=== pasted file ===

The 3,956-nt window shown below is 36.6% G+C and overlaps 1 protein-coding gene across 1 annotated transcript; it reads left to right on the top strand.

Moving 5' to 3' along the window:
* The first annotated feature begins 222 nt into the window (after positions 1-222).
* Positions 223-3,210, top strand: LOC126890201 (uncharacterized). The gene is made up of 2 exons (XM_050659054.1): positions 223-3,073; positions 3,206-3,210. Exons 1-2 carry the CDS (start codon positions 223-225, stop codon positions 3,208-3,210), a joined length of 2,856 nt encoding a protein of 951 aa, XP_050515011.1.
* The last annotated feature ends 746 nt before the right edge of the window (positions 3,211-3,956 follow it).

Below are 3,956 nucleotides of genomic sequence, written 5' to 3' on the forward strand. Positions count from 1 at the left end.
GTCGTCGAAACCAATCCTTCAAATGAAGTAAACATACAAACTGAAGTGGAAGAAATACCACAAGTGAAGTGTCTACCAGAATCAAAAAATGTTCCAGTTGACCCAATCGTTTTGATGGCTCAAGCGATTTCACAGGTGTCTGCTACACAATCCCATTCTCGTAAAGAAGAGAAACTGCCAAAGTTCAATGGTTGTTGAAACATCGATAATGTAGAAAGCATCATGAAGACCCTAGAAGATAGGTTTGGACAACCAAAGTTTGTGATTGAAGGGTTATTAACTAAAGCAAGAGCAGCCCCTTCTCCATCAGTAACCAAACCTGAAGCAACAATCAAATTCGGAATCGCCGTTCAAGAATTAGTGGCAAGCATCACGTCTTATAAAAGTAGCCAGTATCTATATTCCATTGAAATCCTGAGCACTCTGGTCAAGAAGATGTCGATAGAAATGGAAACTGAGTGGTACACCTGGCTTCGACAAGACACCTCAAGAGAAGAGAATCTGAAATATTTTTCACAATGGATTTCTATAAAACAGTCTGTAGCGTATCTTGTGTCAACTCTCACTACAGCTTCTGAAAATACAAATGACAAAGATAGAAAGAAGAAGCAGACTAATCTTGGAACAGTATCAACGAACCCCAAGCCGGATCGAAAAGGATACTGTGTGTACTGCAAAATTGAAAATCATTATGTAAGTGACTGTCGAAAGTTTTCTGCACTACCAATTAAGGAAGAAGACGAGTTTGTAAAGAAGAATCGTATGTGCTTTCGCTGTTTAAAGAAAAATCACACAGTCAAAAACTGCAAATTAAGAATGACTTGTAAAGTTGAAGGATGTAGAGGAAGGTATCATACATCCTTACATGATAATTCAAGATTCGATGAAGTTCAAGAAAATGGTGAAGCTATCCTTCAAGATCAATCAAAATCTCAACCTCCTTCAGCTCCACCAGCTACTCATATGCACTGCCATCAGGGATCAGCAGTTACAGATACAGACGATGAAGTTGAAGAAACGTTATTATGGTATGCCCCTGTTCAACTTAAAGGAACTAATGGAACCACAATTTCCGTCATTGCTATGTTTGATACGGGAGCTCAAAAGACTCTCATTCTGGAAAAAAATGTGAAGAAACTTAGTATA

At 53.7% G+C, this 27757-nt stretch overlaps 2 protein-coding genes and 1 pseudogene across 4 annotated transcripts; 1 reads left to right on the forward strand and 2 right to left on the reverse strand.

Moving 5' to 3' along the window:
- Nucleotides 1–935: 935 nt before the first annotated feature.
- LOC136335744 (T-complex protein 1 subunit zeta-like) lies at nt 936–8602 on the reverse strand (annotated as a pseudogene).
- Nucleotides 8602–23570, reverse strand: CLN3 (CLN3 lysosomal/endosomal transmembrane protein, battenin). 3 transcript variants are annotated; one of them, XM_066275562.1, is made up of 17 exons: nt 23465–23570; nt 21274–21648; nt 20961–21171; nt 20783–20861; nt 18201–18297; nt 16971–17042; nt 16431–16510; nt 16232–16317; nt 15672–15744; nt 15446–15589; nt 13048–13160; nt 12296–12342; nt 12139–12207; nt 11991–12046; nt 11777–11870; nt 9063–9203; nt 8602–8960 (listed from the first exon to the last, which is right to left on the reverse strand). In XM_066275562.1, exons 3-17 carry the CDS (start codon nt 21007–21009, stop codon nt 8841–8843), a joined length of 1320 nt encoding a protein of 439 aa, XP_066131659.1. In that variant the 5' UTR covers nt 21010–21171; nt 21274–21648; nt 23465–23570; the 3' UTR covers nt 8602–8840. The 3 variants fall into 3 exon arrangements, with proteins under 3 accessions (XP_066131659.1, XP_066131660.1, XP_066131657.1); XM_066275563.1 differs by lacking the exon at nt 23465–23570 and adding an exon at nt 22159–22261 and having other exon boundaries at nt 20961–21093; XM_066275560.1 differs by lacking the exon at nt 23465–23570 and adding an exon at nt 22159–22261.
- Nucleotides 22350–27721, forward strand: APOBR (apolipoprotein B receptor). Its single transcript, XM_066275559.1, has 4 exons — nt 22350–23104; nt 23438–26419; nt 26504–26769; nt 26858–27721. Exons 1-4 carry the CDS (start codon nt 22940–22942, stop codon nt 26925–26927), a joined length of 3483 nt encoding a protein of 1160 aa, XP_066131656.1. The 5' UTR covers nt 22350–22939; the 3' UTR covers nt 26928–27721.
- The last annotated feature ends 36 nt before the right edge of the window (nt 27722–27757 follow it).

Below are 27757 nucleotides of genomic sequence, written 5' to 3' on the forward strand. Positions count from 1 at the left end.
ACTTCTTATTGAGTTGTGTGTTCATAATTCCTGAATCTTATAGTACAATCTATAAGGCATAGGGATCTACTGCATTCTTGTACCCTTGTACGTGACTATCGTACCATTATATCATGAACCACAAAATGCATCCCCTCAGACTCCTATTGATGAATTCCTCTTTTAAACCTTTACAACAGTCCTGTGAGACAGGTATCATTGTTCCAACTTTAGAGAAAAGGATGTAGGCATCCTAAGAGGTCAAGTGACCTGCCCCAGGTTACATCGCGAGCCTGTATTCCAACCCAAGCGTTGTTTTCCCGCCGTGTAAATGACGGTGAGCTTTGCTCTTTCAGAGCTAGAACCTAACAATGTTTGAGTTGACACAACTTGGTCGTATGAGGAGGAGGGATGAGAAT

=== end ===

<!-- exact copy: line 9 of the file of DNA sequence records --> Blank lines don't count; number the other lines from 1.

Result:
Moving 5' to 3' along the window: